- Hokche, O., P. E. Berry & O. Huber. 2008. 1–860. In O. Hokche, P. E. Berry & O. Huber Nuevo Cat. Fl. Vasc. Venezuela. Fundación Instituto Botánico de Venezuela, Caracas. http://www.tropicos.org/Reference/1033110
Habitat and Ecology
Evolution and Systematics
The seeds of a Brazil nut tree can survive long falls without damage due to the reinforced triple layer pod encasing them.
"To coddle fragile items, we might consider the strategies of seed helmets--nuts. The Brazil nuts in your holiday bowl were once packed in a 3-layer, highly reinforced pod that survived an 80-meter fall from the canopy. On the ground, the pod defies opening from all but its ally, the agouti, a caching rodent with strong, angled teeth." (Biomimicry Guild unpublished report)
Learn more about this functional adaptation.
The Brazil nut tree relies on the orchid bee for pollination, which in turn relies on certain species of orchids for reproduction.
"Efforts intended to create habitats are often unsuccessful. When farmers tried to grow Brazil nuts commercially, they cut down tropical rainforest and planted Brazil nut trees in rows, plantation-style. But these trees depend on orchid bees for pollination, and without the natural orchids of the rainforest, there were not enough orchid bees in the plantations. Hence no nuts were produced." (Forsyth 1992:41)
Learn more about this functional adaptation.
- Forsyth, A. 1992. Exploring the World of Insects: The Equinox Guide to Insect Behaviour. Camden House.
Molecular Biology and Genetics
Barcode data: Bertholletia excelsa
Statistics of barcoding coverage: Bertholletia excelsa
Public Records: 1
Specimens with Barcodes: 8
Species With Barcodes: 1
IUCN Red List Assessment
Red List Category
Red List Criteria
- Needs updating
Brazil nut tree
The Brazil nut tree is the only species in the monotypic genus Bertholletia. It is native to the Guianas, Venezuela, Brazil, eastern Colombia, eastern Peru, and eastern Bolivia. It occurs as scattered trees in large forests on the banks of the Amazon River, Rio Negro, Tapajós, and the Orinoco. The genus is named after the French chemist Claude Louis Berthollet.
The Brazil nut is a large tree, reaching 50 m (160 ft) tall and with a trunk 1 to 2 m (3.3 to 6.6 ft) in diameter, making it among the largest of trees in the Amazon rainforests. It may live for 500 years or more, and according to some authorities often reaches an age of 1,000 years. The stem is straight and commonly without branches for well over half the tree's height, with a large emergent crown of long branches above the surrounding canopy of other trees.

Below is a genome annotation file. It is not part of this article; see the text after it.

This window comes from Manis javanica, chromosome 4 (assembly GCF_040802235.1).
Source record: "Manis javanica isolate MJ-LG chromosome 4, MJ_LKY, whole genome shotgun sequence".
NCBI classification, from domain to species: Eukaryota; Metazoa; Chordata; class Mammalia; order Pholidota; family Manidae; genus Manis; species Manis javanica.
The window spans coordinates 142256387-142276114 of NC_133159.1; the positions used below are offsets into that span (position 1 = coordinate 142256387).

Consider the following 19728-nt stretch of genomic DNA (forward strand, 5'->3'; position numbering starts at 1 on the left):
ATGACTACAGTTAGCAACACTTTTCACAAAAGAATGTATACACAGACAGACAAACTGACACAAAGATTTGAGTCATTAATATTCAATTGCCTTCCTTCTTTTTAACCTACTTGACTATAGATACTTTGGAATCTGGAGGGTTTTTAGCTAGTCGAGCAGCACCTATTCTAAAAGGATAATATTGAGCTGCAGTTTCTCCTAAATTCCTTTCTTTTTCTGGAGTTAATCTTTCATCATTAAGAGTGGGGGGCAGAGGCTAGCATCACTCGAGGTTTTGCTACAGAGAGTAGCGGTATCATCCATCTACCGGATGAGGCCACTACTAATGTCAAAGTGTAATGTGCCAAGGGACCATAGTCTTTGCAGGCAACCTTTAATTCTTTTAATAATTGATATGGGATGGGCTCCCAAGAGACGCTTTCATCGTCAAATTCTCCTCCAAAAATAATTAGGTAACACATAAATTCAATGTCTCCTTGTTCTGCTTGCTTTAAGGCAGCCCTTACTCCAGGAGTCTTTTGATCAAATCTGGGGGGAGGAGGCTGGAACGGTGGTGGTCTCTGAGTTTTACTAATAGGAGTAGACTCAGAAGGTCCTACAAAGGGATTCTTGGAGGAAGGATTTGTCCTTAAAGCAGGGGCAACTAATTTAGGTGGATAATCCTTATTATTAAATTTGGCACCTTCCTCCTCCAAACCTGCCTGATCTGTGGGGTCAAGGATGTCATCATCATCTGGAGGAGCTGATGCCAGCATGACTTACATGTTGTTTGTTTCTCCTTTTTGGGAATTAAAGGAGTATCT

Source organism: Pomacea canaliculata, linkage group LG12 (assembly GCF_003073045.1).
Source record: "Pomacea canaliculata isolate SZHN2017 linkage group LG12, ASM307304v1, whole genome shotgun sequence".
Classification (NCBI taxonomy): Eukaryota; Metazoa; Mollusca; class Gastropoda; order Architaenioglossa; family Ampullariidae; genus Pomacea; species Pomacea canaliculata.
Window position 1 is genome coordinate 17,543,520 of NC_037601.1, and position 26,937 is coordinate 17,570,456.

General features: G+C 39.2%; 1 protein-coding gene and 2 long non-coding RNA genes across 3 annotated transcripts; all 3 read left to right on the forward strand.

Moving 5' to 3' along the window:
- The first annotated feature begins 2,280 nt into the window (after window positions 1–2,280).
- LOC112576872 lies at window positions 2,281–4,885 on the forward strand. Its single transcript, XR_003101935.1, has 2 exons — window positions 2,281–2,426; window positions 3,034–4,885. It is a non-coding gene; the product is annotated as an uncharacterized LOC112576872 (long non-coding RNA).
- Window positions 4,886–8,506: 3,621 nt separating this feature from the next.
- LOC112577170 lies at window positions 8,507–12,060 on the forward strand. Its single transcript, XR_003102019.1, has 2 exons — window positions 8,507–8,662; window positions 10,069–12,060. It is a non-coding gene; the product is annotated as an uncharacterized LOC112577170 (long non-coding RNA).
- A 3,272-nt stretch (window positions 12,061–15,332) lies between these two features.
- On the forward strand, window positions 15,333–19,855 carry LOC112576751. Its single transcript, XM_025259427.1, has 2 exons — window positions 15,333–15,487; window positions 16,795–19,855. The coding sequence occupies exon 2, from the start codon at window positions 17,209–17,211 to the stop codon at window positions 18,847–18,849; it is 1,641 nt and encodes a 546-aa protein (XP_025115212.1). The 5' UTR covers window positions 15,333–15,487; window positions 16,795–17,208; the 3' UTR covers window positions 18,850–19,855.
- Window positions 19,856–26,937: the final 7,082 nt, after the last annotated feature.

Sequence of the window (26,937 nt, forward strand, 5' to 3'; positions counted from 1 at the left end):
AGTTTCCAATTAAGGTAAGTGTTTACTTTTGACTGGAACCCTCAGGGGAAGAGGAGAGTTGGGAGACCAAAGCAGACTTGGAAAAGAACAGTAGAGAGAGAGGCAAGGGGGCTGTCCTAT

The bark is grayish and smooth. The leaves are dry-season deciduous, alternate, simple, entire or crenate, oblong, 20–35 cm (7.9–13.8 in) long and 10–15 cm (3.9–5.9 in) broad. The flowers are small, greenish-white, in panicles 5–10 cm (2.0–3.9 in) long; each flower has a two-parted, deciduous calyx, six unequal cream-colored petals, and numerous stamens united into a broad, hood-shaped mass.
In Brazil, it is illegal to cut down a Brazil nut tree. As a result, they can be found outside production areas, in the backyards of homes and near roads and streets. The fruit containing nuts is very heavy and rigid, and it poses a serious threat to vehicles and persons passing under the tree. At least one person has died after being hit on the head by a falling fruit. Unlike real nuts, the density of the fruit makes them sink in fresh water, which can cause clogging of waterways in riparian areas.
Brazil nut trees produce fruit almost exclusively in pristine forests, as disturbed forests lack the large-body bees of the genera Bombus, Centris, Epicharis, Eulaema, and Xylocopa which are the only ones capable of pollinating the tree's flowers. Brazil nuts have been harvested from plantations, but production is low and is currently not economically viable.
The Brazil nut tree's yellow flowers contain very sweet nectar and can only be pollinated by an insect strong enough to lift the coiled hood on the flower and with a tongue long enough to negotiate the complex coiled flower. For this reason, the Brazil nut's reproduction depends on the presence of the orchid Coryanthes vasquezii, which does not grow on the Brazil nut tree itself. The orchids produce a scent that attracts small male long-tongued orchid bees (Euglossa spp.), as the male bees need that scent to attract females. The large female long-tongued orchid bee pollinates the Brazil nut tree. Without the orchid, the bees do not mate, and therefore the lack of bees means the fruit does not get pollinated.
The fruit takes 14 months to mature after pollination of the flowers. The fruit itself is a large capsule 10–15 cm (3.9–5.9 in) in diameter, resembling a coconut endocarp in size and weighing up to 2 kg (4.4 lb). It has a hard, woody shell 8–12 mm (0.31–0.47 in) thick, which contains eight to 24 triangular seeds 4–5 cm (1.6–2.0 in) long (the "Brazil nuts") packed like the segments of an orange.
The capsule contains a small hole at one end, which enables large rodents like the agouti to gnaw it open. They then eat some of the nuts inside while burying others for later use; some of these are able to germinate into new Brazil nut trees. Most of the seeds are "planted" by the agoutis in shady places, and the young saplings may have to wait years, in a state of dormancy, for a tree to fall and sunlight to reach it, when it starts growing again. Capuchin monkeys have been reported to open Brazil nuts using a stone as an anvil.